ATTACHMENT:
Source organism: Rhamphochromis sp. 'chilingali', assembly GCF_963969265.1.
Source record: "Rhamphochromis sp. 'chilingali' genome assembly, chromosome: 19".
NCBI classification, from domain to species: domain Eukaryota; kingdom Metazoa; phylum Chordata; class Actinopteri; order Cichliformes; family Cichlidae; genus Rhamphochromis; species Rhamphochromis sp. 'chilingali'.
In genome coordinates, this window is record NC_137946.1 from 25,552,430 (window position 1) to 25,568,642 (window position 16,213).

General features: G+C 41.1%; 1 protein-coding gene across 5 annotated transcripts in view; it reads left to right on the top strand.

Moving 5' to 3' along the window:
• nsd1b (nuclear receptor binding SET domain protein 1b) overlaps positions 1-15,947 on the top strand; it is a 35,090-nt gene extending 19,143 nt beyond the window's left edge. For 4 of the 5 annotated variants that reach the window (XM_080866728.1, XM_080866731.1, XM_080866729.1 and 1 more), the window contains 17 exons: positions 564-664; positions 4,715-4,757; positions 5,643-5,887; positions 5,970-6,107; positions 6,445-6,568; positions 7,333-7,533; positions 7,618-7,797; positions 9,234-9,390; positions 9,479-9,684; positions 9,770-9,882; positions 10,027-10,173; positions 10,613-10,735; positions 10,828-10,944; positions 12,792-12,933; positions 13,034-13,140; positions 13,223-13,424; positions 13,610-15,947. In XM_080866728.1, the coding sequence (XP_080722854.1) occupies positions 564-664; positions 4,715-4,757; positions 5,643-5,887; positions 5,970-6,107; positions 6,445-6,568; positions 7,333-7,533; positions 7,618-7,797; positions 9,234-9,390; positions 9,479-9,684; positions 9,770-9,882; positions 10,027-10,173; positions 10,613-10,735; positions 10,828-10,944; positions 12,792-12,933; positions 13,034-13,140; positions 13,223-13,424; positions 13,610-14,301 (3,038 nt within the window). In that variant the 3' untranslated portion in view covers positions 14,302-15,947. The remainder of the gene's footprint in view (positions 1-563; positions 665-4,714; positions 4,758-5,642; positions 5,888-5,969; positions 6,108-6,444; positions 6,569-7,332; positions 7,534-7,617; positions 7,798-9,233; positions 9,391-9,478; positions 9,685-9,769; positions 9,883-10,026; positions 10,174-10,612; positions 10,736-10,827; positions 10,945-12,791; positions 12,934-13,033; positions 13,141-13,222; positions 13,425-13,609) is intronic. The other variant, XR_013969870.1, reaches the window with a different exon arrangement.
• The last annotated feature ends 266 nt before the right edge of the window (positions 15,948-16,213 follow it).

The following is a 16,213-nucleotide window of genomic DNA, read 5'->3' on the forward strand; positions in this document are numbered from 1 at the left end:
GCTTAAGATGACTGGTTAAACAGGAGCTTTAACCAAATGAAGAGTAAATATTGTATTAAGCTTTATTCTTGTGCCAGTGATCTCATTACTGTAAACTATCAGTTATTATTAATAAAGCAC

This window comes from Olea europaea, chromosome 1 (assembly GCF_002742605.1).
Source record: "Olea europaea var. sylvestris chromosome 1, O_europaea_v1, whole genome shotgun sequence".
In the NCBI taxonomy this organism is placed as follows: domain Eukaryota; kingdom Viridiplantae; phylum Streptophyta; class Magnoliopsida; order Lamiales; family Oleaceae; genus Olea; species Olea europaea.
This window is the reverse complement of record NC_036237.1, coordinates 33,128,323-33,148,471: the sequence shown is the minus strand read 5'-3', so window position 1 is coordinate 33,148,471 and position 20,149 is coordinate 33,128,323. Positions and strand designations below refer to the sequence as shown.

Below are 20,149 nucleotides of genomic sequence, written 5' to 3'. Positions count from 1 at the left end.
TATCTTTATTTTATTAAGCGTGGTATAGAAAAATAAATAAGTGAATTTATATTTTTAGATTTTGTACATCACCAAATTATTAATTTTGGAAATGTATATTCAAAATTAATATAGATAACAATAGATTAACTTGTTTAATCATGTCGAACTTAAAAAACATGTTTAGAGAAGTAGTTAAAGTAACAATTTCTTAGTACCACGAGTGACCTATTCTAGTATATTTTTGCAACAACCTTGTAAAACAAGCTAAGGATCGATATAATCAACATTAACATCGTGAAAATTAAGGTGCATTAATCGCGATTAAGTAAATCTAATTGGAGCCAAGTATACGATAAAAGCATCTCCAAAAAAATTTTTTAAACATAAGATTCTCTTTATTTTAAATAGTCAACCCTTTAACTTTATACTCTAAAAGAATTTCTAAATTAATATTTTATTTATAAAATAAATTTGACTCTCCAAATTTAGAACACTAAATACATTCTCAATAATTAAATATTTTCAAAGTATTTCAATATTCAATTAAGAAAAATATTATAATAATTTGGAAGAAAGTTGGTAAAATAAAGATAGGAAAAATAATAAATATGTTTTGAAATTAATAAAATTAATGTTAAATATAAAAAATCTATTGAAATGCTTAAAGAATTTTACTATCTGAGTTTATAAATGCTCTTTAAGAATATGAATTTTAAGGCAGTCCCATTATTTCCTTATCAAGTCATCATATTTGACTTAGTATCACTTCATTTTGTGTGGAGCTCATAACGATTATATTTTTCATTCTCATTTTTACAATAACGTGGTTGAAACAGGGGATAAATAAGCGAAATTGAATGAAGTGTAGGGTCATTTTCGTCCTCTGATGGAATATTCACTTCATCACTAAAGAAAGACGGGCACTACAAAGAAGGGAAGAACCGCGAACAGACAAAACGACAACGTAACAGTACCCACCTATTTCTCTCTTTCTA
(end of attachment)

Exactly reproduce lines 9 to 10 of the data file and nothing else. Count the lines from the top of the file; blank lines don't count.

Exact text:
The following is a 16,213-nucleotide window of genomic DNA, read 5'->3' on the forward strand; positions in this document are numbered from 1 at the left end:
GCTTAAGATGACTGGTTAAACAGGAGCTTTAACCAAATGAAGAGTAAATATTGTATTAAGCTTTATTCTTGTGCCAGTGATCTCATTACTGTAAACTATCAGTTATTATTAATAAAGCAC